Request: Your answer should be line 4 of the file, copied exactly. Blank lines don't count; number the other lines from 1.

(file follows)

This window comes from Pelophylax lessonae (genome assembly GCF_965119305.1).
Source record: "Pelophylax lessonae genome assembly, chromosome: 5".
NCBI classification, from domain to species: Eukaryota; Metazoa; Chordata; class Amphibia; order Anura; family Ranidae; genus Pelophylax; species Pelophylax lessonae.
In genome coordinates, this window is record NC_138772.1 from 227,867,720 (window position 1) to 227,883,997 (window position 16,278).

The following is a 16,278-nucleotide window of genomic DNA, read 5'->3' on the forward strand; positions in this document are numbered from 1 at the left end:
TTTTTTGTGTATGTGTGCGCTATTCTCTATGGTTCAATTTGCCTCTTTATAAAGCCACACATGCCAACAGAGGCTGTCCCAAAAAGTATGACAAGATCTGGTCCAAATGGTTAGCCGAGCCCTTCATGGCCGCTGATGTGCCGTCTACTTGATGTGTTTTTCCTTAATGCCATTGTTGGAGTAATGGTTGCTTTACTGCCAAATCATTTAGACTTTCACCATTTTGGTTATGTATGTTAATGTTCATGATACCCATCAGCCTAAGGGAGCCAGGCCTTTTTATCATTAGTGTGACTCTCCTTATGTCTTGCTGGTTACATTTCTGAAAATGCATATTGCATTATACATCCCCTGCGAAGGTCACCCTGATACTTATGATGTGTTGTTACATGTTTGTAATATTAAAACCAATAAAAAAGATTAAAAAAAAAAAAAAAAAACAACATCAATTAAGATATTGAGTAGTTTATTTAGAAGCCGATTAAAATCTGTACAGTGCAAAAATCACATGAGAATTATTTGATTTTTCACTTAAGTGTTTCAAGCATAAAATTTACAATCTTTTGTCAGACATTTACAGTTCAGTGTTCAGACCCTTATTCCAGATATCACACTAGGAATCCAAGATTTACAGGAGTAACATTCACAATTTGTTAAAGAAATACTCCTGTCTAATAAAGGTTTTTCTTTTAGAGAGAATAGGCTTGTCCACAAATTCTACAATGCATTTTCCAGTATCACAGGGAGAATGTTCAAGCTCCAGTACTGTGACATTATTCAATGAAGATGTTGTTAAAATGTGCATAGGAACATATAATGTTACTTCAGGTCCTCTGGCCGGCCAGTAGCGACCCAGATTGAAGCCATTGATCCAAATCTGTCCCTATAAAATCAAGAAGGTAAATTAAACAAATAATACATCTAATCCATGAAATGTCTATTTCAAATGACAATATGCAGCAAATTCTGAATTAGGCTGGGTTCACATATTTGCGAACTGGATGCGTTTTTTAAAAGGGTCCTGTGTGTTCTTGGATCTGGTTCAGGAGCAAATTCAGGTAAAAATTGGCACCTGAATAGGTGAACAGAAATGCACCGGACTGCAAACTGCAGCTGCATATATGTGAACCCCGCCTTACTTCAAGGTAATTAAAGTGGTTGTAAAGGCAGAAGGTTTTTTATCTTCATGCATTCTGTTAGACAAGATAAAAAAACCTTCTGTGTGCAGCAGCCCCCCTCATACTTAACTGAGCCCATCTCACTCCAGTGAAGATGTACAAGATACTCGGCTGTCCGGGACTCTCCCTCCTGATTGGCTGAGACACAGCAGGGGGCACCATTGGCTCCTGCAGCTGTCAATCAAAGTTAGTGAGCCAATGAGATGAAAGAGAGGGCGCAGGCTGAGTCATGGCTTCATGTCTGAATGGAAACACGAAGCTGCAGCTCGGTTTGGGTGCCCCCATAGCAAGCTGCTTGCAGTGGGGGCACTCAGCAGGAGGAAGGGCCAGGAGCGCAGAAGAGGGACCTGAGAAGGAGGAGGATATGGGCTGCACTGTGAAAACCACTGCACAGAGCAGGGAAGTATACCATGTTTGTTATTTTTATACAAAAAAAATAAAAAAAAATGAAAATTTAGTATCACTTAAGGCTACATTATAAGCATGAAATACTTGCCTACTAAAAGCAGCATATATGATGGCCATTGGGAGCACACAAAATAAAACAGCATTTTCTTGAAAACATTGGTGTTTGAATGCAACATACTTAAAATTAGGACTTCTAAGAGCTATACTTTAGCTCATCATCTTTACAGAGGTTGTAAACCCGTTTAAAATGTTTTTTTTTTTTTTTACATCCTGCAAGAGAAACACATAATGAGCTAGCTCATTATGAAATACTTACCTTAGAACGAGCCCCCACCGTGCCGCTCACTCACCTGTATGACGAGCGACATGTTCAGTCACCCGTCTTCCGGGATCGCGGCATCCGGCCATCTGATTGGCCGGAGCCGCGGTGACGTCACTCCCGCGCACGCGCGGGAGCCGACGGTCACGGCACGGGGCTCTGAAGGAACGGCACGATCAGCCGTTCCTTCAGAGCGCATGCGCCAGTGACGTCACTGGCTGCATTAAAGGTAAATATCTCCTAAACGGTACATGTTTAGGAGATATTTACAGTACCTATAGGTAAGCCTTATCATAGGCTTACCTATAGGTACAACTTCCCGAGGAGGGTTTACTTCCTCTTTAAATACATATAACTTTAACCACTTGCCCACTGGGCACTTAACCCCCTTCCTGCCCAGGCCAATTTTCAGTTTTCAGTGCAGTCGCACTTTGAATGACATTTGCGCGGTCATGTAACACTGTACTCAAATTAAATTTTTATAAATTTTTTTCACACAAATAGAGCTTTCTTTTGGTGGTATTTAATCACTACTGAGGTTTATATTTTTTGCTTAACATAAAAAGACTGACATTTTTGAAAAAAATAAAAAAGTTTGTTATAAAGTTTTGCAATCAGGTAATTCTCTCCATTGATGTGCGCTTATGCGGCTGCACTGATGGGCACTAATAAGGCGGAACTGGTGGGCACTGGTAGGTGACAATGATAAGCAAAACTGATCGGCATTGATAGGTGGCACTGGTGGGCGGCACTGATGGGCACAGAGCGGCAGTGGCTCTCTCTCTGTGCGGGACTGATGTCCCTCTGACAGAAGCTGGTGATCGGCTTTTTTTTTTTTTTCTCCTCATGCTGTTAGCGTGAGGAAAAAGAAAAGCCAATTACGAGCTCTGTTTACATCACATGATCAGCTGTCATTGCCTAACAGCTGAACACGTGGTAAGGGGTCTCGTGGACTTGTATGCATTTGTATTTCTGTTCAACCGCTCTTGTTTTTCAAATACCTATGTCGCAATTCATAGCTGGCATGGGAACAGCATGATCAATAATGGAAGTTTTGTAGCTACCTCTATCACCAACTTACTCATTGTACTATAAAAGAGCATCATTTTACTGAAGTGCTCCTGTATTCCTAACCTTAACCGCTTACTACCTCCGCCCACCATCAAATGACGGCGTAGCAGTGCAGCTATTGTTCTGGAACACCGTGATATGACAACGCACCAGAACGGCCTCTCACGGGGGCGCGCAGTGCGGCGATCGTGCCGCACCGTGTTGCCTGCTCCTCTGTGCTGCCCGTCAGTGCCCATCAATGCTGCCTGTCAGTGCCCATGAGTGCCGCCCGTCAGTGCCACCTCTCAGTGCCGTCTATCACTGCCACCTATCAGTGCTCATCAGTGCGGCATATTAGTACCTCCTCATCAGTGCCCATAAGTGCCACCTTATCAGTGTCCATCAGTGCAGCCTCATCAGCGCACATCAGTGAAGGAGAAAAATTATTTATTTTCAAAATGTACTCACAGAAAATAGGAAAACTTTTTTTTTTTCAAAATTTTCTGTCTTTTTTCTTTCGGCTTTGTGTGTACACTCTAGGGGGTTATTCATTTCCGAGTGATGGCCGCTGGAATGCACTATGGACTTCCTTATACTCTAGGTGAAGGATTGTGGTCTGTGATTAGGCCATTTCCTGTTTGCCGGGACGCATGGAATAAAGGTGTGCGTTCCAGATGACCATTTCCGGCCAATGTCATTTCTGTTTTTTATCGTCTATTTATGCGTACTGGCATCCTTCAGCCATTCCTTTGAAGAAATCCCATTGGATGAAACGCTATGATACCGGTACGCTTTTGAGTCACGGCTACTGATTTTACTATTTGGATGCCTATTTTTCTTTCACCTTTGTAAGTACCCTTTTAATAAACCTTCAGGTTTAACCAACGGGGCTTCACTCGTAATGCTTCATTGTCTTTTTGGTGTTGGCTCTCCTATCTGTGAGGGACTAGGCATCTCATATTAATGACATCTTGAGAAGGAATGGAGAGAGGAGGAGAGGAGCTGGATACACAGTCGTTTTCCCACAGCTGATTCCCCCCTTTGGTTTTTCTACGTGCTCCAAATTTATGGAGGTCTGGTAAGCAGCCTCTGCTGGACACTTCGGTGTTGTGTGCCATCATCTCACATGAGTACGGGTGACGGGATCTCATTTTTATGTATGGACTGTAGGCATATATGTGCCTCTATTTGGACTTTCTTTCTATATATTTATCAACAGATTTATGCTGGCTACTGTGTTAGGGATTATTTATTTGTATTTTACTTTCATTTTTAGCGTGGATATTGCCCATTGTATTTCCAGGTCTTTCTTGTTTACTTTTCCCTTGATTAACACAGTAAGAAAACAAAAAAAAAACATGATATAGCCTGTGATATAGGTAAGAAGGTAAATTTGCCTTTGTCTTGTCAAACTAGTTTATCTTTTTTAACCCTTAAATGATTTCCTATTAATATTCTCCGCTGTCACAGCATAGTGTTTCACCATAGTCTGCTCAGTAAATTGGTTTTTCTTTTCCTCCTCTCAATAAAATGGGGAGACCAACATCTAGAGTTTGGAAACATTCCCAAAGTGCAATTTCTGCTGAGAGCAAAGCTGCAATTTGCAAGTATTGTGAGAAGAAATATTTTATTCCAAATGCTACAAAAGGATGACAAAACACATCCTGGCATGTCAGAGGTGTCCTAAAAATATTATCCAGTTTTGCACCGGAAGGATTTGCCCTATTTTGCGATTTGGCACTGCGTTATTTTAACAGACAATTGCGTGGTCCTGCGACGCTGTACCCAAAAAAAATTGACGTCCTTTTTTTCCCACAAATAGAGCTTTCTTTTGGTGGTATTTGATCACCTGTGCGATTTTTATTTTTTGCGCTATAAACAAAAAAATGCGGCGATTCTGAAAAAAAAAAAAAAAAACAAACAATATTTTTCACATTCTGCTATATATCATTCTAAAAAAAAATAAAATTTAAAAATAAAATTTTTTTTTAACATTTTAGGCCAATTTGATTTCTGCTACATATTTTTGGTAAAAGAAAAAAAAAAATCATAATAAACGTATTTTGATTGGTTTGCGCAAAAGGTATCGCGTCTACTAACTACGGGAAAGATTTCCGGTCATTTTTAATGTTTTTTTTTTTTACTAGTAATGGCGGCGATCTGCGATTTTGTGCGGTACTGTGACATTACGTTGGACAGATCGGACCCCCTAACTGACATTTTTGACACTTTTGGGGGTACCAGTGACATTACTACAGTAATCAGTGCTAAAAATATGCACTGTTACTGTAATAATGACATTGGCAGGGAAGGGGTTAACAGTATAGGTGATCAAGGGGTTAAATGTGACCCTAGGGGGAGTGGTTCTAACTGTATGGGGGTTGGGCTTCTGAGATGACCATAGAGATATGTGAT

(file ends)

In genome coordinates, this window is record NC_138772.1 from 227,867,720 (window position 1) to 227,883,997 (window position 16,278).